Recognizing that organizations are slow to adopt AI, due in part to rising data complexities, IBM announced new innovations that further advance its Watson Anywhere approach to scaling AI across any cloud, and a host of clients who are leveraging the strategy to bring AI to their data, wherever it resides.

“We collaborate with clients every day and around the world on their data and AI challenges, and this year we tackled one of the big drawbacks to scaling AI throughout the enterprise – vendor lock-in,” said Rob Thomas, General Manager, IBM Data and AI. “When we introduced the ability to run Watson on any cloud, we opened up AI for clients in ways never imagined. We pushed that even further adding even more capabilities to our Watson products running on Cloud Pak for Data.”

Increasing data complexity, as well as data preparation, skills shortages, and a lack of data culture are combining to slow AI adoption at a time when interest in AI continues to climb. Between 2018 and 2019, organizations that have deployed artificial intelligence (AI) grew from 4% to 14%, according to Gartner’s 2019 CIO Agenda survey.1 Those figures contrast with the rising awareness of the value of AI. According to the 2019 MIT Sloan Management Review and Boston Consulting Group study, Winning with AI, 9 out of 10 respondents agree that AI represents a business opportunity for their company. Adding to growing enterprise complexities, a 2018 IBM Institute for Business Value study said that 76% of organizations surveyed reported that they are already using at least two to 15 hybrid clouds, and 98 percent forecast they will be using multiple hybrid clouds within three years.

The innovations announced today are designed to help organizations overcome the barriers to AI. From detecting ‘drift’ in AI models to recognizing nuances in the human voice, these new capabilities can be run across any cloud via IBM’s Cloud Pak for Data platform to begin easily connecting their vast data stores to AI.

As evidence of the growing appeal of this approach to enable AI to run on any cloud, IBM today announced a number of clients that are leveraging Watson across their enterprises to unearth hidden insights, automate mundane tasks and help improve overall business performance. Companies like multinational professional services firm KPMG, and Air France-KLM, are leveraging Watson apps, or building their own AI with Watson tools, to facilitate their AI journeys.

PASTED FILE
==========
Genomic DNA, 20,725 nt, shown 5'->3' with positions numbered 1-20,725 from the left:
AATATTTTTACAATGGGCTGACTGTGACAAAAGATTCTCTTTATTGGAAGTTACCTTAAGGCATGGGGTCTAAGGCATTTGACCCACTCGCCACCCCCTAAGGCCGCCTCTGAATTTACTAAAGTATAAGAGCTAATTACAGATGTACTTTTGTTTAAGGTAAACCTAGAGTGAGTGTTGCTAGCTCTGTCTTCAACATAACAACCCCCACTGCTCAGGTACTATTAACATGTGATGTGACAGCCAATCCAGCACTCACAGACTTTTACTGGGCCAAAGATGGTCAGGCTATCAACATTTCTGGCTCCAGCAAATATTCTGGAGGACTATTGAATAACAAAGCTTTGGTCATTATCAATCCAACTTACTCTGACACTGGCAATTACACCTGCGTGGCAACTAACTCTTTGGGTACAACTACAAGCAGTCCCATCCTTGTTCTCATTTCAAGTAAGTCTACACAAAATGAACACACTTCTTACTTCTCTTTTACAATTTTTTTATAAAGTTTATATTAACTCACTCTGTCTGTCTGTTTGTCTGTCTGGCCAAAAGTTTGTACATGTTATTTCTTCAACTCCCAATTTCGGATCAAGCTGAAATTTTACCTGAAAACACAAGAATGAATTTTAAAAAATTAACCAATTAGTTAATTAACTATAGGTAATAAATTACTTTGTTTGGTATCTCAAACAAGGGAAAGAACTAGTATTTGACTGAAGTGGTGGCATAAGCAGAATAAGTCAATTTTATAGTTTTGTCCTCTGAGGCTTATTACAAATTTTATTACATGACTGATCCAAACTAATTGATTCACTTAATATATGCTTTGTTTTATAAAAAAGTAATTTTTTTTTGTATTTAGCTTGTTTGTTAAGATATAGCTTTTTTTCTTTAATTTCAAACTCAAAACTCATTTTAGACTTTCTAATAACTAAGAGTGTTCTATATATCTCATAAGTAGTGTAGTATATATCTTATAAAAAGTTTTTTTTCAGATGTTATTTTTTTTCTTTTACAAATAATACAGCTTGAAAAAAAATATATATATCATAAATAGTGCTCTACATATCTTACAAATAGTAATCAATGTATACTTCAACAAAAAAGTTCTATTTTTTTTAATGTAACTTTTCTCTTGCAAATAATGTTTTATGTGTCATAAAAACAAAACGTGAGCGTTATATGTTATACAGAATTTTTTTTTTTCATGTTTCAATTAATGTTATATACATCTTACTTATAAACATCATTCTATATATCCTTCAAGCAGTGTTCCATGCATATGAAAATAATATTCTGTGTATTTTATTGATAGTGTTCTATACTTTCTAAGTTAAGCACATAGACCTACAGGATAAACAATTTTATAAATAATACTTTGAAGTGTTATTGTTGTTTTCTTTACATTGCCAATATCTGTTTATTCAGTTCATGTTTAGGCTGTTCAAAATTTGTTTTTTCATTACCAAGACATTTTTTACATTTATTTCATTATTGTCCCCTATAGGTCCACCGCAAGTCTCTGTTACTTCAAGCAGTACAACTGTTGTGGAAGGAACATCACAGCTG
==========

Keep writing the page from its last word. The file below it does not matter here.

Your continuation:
“IBM’s strategy for developing AI tools that enable clients to run AI wherever their data is, is exactly the reason we turned to OpenScale – we needed multicolored scalability in order to give clients the kind of transparency and explainability we were talking about,” said Steve Hill, Global and US Head of Innovation at KPMG. “Supporting the client’s environment, whatever it may be, reflects the understanding that IBM has not only about AI, but about the expanding enterprise.”

KPMG, the multinational professional services network and long-time IBM alliance partner, for years, has integrated the latest cognitive and automation capabilities into services across its businesses from governance, risk, and compliance to taxes and accounting. Earlier this year KPMG turned to IBM to collaborate on a new service that would provide KPMG clients greater governance and explainability of their AI, no matter where that data resides, no matter what cloud and no matter what AI platform the company was using. KPMG developed the KPMG AI in Control solution leveraging the Watson OpenScale platform, to give clients the ability to continuously evaluate their machine learning and AI algorithms, models and data for greater confidence in the outcomes. Last month, KPMG teamed with IBM to release a joint offering of this solution to clients called KPMG AI in Control with Watson OpenScale.

And to help accelerate customer service and improve the passenger experience, Air France-KLM and its customer service team developed a voice assistant called MIA (My Interactive Assistant), which uses IBM Watson Assistant with Voice Interaction. Air France-KLM collaborated with IBM to develop the voice assistant to improve the customer experience by reducing file processing time. Since the beginning of the pilot in July in a single country, MIA has responded to 4,500 calls from people needing additional information about their flights or their travel plans.